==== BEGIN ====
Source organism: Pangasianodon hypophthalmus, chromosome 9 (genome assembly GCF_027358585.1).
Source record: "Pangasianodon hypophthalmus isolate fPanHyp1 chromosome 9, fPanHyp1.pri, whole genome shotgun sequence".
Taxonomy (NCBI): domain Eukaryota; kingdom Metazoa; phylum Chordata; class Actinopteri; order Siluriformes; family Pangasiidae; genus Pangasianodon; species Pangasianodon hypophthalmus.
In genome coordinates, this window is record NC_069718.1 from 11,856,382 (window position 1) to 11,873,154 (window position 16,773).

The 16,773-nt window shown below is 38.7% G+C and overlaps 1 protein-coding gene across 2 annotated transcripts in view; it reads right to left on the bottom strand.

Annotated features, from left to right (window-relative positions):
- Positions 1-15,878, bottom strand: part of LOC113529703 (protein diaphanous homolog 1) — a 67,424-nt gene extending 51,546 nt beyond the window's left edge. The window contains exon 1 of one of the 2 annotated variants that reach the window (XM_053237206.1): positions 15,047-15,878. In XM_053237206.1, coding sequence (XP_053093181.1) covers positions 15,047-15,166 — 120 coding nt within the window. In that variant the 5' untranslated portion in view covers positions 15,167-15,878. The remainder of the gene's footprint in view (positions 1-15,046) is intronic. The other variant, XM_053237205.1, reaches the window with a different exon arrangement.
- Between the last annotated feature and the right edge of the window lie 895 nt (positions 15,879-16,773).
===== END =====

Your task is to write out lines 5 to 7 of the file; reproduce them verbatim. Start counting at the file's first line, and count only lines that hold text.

The 16,773-nt window shown below is 38.7% G+C and overlaps 1 protein-coding gene across 2 annotated transcripts in view; it reads right to left on the bottom strand.

Annotated features, from left to right (window-relative positions):
- Positions 1-15,878, bottom strand: part of LOC113529703 (protein diaphanous homolog 1) — a 67,424-nt gene extending 51,546 nt beyond the window's left edge. The window contains exon 1 of one of the 2 annotated variants that reach the window (XM_053237206.1): positions 15,047-15,878. In XM_053237206.1, coding sequence (XP_053093181.1) covers positions 15,047-15,166 — 120 coding nt within the window. In that variant the 5' untranslated portion in view covers positions 15,167-15,878. The remainder of the gene's footprint in view (positions 1-15,046) is intronic. The other variant, XM_053237205.1, reaches the window with a different exon arrangement.